The ViewSonic VX1962wm monitor is a sleek, 19-inch display with good gaming performance and unusually high resolution at 1,680x1,050 pixels. It has its fair share of problems, however, including a relatively high price tag. It can be found online now for roughly £145.
The Viewsonic VX1962wm looks good with its sleek, glossy, black finish that extends from the bezel right around to the back. The right and left sides of the bezel are less than 25mm thick and the width of the panel is 445mm. The footstand is oval-shaped and measures 305mm wide and 178mm deep. Despite the wide footstand, the display wobbled considerably when knocked from the sides.
The on-screen display (OSD) is basic, with options for contrast, brightness and colour temperature, and navigating the OSD menu is simple and painless. The four OSD buttons located on the underside of the bezel are tactile and have about 25mm between each of them. They protrude enough from the panel to let you easily calibrate them in the dark, which you may need to do since the blue LED power button is not bright enough to illuminate the buttons adequately.
Connection options include VGA and DVI, and they're located above the neck, which isn't very long at just 76mm. Unfortunately no HDMI is included but the display is HDCP compatible. We were happy to find that the connections were easy to access and connecting them was a painless process. There's no pivoting, rotation or screen-height adjustment, but the screen does tilt back about 20 degrees. The top of the panel houses the built-in speakers and, while most 19-inchers top out at 1,440x900 pixels, the ViewSonic features the unusually high resolution of 1,680x1,050 pixels.
We tested the ViewSonic VX1962wm in its DVI connection in the 6500K colour temperature. The monitor posted a composite score of 81 on our DisplayMate-based performance tests. While the ViewSonic scored well in colour and screen uniformity tests, it actually exhibited inferior performance on our real-world games and movies tests.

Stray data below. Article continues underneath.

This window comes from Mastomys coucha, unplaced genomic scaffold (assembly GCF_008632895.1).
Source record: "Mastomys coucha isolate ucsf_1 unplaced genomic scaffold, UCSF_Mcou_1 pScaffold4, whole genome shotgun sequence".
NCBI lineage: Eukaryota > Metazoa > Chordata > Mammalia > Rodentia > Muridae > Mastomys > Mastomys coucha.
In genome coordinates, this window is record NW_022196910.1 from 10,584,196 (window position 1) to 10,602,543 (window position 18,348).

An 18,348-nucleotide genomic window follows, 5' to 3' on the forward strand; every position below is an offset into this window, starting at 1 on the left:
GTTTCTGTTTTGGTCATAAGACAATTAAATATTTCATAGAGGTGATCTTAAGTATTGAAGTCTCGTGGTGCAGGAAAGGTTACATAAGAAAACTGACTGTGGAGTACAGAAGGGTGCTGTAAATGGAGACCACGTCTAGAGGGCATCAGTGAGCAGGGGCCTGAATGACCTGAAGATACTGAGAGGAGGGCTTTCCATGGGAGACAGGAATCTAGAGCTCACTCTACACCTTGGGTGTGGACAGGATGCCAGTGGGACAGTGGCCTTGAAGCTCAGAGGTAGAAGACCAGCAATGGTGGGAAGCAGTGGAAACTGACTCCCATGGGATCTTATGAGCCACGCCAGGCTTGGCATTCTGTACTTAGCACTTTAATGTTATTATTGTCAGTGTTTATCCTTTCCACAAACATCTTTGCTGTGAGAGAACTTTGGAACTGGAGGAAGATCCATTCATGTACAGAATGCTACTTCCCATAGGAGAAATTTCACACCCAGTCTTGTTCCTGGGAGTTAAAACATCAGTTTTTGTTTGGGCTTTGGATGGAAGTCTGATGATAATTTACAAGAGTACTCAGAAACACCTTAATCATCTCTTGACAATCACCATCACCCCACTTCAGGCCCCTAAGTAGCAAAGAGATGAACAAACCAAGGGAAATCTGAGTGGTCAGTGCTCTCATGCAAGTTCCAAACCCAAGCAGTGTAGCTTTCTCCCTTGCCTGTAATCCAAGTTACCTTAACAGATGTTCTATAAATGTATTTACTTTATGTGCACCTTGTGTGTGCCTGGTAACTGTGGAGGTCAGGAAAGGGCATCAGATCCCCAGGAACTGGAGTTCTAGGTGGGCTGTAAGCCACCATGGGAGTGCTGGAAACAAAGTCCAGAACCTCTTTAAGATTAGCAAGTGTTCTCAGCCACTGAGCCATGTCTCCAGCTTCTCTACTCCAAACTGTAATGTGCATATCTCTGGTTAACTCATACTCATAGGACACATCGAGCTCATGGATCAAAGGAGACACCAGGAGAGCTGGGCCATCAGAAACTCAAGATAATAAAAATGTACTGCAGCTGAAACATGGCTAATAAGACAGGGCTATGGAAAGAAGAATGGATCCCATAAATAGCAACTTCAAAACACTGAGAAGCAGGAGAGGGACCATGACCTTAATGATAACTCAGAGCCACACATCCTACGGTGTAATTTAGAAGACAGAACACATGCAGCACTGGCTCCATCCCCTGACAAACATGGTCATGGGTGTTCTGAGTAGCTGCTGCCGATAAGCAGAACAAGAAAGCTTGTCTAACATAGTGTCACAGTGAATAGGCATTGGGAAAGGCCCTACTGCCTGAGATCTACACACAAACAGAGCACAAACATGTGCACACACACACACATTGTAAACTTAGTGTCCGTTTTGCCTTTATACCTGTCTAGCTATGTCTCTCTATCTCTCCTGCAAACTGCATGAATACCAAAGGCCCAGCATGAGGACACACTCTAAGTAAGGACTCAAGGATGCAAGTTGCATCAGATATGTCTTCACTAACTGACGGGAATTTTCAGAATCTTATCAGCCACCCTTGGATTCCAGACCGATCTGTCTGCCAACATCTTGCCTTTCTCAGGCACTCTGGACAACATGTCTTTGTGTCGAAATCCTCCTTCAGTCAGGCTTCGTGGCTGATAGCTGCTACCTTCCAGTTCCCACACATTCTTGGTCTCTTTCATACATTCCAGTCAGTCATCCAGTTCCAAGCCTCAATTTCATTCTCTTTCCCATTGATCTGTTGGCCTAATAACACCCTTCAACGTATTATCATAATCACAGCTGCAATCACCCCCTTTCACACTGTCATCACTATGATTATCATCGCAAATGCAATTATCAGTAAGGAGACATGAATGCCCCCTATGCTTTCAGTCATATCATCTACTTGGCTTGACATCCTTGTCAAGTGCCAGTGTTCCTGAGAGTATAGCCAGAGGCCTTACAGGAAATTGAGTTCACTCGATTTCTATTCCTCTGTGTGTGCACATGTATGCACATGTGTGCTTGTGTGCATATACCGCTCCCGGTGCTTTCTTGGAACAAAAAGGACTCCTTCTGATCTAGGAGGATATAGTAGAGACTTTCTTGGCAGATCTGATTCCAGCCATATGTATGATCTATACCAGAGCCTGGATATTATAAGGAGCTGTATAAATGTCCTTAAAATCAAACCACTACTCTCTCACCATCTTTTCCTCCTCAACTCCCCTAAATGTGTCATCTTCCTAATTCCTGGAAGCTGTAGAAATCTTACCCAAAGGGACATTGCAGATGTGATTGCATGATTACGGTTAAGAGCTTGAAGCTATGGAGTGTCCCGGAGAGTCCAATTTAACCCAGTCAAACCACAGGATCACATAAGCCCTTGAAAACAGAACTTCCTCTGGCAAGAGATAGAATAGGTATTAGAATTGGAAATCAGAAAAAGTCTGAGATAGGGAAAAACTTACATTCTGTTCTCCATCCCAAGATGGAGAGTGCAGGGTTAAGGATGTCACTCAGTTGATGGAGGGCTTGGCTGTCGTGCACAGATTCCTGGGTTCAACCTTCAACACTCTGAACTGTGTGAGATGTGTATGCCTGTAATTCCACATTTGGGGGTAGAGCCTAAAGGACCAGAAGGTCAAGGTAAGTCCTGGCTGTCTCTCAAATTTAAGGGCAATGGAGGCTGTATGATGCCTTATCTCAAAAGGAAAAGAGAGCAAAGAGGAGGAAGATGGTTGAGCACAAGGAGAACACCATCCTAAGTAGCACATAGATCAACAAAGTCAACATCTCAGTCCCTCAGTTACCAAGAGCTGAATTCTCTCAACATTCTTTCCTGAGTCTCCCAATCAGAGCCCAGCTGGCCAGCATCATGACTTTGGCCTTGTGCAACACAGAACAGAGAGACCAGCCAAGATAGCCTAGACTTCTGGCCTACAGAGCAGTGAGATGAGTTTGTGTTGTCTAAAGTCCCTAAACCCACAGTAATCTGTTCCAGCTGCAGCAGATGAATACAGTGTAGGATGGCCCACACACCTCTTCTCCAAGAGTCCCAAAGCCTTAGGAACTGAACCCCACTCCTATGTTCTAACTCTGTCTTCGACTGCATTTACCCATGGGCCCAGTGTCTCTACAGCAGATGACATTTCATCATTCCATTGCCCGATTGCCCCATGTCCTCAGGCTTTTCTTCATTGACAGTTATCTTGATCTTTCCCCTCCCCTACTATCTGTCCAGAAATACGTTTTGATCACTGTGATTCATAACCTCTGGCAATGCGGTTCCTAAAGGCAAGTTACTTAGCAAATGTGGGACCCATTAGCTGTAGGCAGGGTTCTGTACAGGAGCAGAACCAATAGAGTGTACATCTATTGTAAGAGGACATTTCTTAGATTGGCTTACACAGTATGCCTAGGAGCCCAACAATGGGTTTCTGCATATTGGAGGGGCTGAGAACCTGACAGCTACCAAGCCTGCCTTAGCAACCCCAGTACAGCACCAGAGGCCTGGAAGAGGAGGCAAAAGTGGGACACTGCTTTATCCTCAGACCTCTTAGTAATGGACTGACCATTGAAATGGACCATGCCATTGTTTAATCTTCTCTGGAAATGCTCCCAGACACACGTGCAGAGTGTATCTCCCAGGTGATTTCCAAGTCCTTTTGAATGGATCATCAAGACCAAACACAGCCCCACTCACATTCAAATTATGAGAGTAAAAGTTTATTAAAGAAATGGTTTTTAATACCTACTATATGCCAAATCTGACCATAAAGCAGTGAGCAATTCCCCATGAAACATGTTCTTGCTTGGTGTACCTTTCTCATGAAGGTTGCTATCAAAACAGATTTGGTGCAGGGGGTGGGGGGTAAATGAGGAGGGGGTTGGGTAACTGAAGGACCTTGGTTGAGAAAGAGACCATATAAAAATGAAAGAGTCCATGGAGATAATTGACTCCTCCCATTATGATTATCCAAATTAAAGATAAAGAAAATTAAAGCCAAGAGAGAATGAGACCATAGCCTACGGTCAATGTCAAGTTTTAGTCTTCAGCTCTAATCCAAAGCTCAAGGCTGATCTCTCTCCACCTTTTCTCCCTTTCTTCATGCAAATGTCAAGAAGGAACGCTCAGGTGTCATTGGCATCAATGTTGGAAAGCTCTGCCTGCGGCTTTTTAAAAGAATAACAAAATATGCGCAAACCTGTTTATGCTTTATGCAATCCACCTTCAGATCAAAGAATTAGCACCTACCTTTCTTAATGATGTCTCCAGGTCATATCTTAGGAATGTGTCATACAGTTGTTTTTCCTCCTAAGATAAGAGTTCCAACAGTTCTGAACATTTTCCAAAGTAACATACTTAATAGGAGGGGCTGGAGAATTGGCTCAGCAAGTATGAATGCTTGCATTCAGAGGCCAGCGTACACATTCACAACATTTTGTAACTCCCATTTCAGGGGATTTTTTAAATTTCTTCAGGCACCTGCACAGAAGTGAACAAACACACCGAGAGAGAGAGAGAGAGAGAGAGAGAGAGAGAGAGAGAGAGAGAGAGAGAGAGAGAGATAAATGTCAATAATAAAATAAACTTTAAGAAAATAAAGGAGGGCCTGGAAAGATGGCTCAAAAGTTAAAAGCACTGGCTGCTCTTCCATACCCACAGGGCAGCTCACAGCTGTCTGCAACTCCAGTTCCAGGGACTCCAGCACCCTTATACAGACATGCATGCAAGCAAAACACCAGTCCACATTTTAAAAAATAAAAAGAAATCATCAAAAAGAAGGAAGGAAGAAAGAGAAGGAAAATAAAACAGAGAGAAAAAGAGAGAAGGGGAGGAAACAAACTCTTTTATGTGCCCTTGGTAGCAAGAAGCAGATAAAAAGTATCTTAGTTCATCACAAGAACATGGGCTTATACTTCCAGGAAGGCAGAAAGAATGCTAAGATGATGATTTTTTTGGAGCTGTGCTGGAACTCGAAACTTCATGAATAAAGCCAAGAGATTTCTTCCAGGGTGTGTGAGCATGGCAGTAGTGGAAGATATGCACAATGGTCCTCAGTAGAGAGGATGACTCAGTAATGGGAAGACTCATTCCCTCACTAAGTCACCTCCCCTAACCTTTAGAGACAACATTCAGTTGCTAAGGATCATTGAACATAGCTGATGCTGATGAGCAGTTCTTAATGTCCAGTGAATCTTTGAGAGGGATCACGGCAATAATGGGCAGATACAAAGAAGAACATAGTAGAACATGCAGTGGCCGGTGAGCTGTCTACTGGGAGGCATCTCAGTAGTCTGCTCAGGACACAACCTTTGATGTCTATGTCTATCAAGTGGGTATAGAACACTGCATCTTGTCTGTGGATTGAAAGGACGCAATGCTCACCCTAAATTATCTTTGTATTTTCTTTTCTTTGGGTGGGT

With the monitor set to the 6500K colour temperature, we noticed that King Kong on DVD had an overall yellowish hue to it, almost as if the film stock itself had a yellow coating. This is not something that stands out dramatically, though, so don't stress. We also noticed the DVD image on the ViewSonic was slightly blurry when compared to other monitors. World of Warcraft had a similar yellow hue but otherwise looked good.
When we switched the colour temperature to 9300K, we saw dramatic improvement in the hue and balance. The yellow was all but gone in both games and movies, though images were still slightly blurry. We also noticed that the backlight changed the black level so much that colours looked slightly washed out. The monitor posted a brightness rating of 283cd/m2 according to our tests.
Viewsonic claims a viewing angle of 170 degrees, but we found that when we took just one big step from the centre, detail decreased dramatically. When we moved just slightly below or above the optimal viewing angle -- one-quarter of the distance from the top -- screen detail dropped as well.
The monitor includes a Dynamic Contrast Ratio option, but we didn't notice anything "dynamic" about it. When switched on, it seemed to increase the contrast and brightness, but there was no dynamic dimming or increasing of the backlight during movies. The built-in speakers reach a good volume for watching YouTube videos, but their tinny sound prevents them from being tailored for games or movies.
Despite its good gaming performance, smart design, and high 1,680x1,050-pixel resolution, we do not recommend the ViewSonic VX1962wm. There are cheaper and better performers out there, and the slightly blurry picture during DVD playback detracts from the ViewSonic's appeal, not to mention the irritating yellowish hue in the 6500K colour temperature. We also would have liked to see rotation, pivoting or screen-height adjustment features, since the side viewing angle is not as wide as it could be.
Edited by Marian Smith